BI’s Article search uses Boolean search capabilities. If you are not familiar with these principles, here are some quick tips.
To search specifically for more than one word, put the search term in quotation marks. For example, “workers compensation”. This will limit your search to that combination of words.
To search for a combination of terms, use quotations and the & symbol. For example, “hurricane” & “loss”.
Now that the federal government's terrorism insurance backstop has been extended through 2020, supporters are refocusing on what should be done before Congress deals with reauthorization again.
The program, established by the Terrorism Risk Insurance Act of 2002 in the wake of the September 2001 U.S. terrorist attacks, lapsed at the end of 2014 when the Senate failed to reauthorize it before adjourning.
Legislation reinstating the program was one of the first bills dealt with by both houses of the new Congress, and President Barack Obama signed it into law last week — much to the relief of risk managers and insurers alike.
But looking ahead, some in the industry already have turned their attention to revising the law, including the possibility of making the program permanent.
“Obviously, we're thrilled that the legislation passed,” said Janice Ochenkowski, chair of the Risk & Insurance Management Society Inc.'s external affairs committee and international director of global of risk management at Jones Lang LaSalle Inc. in Chicago.
But RIMS would have preferred that lawmakers change the program somewhat, she said.
The first issue is “to make it permanent rather than temporary,” she said. “The second is to address in a meaningful way” losses from a nuclear, biological, chemical and radiological attack, which can be excluded from coverage.
“We think a more permanent solution to addressing all of the areas of concern of all of the stakeholders is appropriate,” she said.
“We argued from the inception of the program that unless the nature of terrorism changes, the risk doesn't change — you need a program,” said Jimi Grande, senior vice president in the Washington office of the National Association of Mutual Insurance Cos. “The only reason it's not permanent today are political reasons, not substantive ones.”
Failure to reauthorize the program before its sunset on Dec. 31, 2014, cost insurers significantly, he said.
“It's a shame that congressional failures based on ineptitude and unrelated politics just cost consumers in our industry billions of dollars,” Mr. Grande said. “People had to run out and buy stopgap coverages; every insurer had to run out immediately and buy reinsurance to cover the hole that was put in their book by the absence of the program.”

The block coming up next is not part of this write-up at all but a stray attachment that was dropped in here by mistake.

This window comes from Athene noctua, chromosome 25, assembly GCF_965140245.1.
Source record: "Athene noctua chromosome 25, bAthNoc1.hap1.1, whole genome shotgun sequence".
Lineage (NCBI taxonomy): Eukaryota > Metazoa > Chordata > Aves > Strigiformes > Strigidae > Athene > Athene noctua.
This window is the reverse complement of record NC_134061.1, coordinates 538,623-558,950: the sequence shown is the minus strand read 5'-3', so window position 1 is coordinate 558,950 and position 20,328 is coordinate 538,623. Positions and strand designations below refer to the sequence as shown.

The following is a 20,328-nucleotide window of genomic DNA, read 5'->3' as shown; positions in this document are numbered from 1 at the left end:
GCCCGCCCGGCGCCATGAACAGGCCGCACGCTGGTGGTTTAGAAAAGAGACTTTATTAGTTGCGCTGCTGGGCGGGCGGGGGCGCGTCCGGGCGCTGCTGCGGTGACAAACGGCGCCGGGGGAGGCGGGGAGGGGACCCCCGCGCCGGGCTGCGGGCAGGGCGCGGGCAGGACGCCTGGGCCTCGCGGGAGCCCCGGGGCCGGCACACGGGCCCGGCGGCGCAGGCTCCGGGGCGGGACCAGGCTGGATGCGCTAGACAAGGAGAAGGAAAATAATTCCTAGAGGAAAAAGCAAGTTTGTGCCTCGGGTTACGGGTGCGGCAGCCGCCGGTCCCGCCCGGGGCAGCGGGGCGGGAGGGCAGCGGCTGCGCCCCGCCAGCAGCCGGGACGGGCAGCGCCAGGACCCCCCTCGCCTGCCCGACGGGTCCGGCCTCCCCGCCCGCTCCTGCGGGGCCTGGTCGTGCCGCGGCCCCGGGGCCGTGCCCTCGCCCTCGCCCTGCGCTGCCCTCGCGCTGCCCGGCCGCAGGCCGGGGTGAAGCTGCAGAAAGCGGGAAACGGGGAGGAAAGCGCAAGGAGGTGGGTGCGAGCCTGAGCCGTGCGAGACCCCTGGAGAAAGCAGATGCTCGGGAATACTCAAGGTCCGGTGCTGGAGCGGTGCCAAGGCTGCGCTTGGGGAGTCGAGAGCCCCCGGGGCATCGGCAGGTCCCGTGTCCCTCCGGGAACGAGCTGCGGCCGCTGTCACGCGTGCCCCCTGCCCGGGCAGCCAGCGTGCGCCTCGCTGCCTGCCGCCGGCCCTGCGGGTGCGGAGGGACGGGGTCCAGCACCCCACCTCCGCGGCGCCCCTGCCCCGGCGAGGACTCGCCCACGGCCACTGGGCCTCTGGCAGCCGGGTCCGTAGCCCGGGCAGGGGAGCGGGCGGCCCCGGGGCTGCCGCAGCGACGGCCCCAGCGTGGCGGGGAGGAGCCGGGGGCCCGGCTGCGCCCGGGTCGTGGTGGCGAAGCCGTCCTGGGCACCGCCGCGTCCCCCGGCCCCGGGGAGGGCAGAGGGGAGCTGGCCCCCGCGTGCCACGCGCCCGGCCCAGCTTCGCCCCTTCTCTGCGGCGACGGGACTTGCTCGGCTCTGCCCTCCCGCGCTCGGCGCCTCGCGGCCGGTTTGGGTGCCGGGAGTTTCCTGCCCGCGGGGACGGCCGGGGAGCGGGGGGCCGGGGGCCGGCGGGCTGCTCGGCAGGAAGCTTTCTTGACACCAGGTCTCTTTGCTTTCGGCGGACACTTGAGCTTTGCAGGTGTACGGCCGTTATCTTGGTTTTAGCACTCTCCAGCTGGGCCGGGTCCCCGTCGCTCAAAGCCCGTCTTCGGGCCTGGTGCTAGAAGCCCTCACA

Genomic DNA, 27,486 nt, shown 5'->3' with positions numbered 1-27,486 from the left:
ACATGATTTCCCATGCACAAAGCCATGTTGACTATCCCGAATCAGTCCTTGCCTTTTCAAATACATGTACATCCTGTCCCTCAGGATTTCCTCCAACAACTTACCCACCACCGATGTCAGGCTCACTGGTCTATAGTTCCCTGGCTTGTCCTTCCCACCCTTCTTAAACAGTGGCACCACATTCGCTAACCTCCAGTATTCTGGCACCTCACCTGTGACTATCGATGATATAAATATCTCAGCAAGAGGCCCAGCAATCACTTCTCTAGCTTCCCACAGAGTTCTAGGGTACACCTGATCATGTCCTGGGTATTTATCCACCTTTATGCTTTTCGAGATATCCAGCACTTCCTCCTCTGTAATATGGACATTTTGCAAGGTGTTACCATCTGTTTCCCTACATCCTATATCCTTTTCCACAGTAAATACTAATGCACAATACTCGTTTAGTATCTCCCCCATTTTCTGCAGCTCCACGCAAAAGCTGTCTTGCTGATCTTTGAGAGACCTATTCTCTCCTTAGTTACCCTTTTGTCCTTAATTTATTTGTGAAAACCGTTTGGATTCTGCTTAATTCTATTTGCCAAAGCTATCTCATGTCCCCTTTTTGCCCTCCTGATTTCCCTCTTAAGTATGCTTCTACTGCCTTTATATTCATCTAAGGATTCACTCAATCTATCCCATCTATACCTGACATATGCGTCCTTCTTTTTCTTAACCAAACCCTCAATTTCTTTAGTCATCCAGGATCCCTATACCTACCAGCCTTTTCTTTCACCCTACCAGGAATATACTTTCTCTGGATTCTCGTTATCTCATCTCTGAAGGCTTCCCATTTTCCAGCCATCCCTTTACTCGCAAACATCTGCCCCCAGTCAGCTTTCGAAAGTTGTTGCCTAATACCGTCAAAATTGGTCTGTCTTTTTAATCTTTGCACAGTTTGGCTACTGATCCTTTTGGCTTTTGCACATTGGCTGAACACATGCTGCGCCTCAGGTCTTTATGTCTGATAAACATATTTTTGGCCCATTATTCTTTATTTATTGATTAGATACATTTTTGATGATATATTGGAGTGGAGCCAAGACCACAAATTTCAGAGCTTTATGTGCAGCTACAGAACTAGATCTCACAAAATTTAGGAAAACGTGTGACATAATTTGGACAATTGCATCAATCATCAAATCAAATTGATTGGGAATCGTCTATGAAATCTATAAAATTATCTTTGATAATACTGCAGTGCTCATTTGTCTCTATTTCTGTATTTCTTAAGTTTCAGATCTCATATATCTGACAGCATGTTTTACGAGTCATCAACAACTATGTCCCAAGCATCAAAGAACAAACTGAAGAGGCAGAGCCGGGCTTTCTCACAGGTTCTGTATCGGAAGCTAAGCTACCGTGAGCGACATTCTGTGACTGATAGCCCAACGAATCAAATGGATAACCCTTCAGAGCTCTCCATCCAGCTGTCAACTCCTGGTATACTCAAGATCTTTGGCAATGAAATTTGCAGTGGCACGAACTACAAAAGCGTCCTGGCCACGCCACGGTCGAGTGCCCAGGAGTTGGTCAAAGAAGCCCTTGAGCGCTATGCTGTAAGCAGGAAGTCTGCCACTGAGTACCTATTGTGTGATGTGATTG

Robert Gordon, a senior vice president in the Washington office of the Property Casualty Insurers Association of America and a key congressional staffer in drafting the original TRIA bill, said, “Right now everybody's very focused on the implementation issue” of the latest backstop. “We're trying to make sure the implementation goes smoothly.”
He said PCI estimates that some 750,000 businesses temporarily lost their terrorism coverage based on conditional terrorism exclusions.
“Those businesses had almost no time to go back to the marketplace to find coverage during the temporary lapse,” he said.
However, one industry trade group is in no hurry to change the federal program.
“While one can contemplate making changes to the program, the overall concept has proven itself over time and has worked very well,” said Charles Symington, senior vice president at the Independent Insurance Agents and Brokers of America. “I think we need to continue to give it a chance to work and, when the powers that be get together and decide what steps to take after the current extension,” the IIABA plans to “actively participate in those discussions.”
The temporary lapse of the federal terrorism reinsurance backstop has spurred growth in the stand-alone market, with greater buyer interest in purchasing private insurance and more insurers offering private coverage of the risk, brokers and insurers say.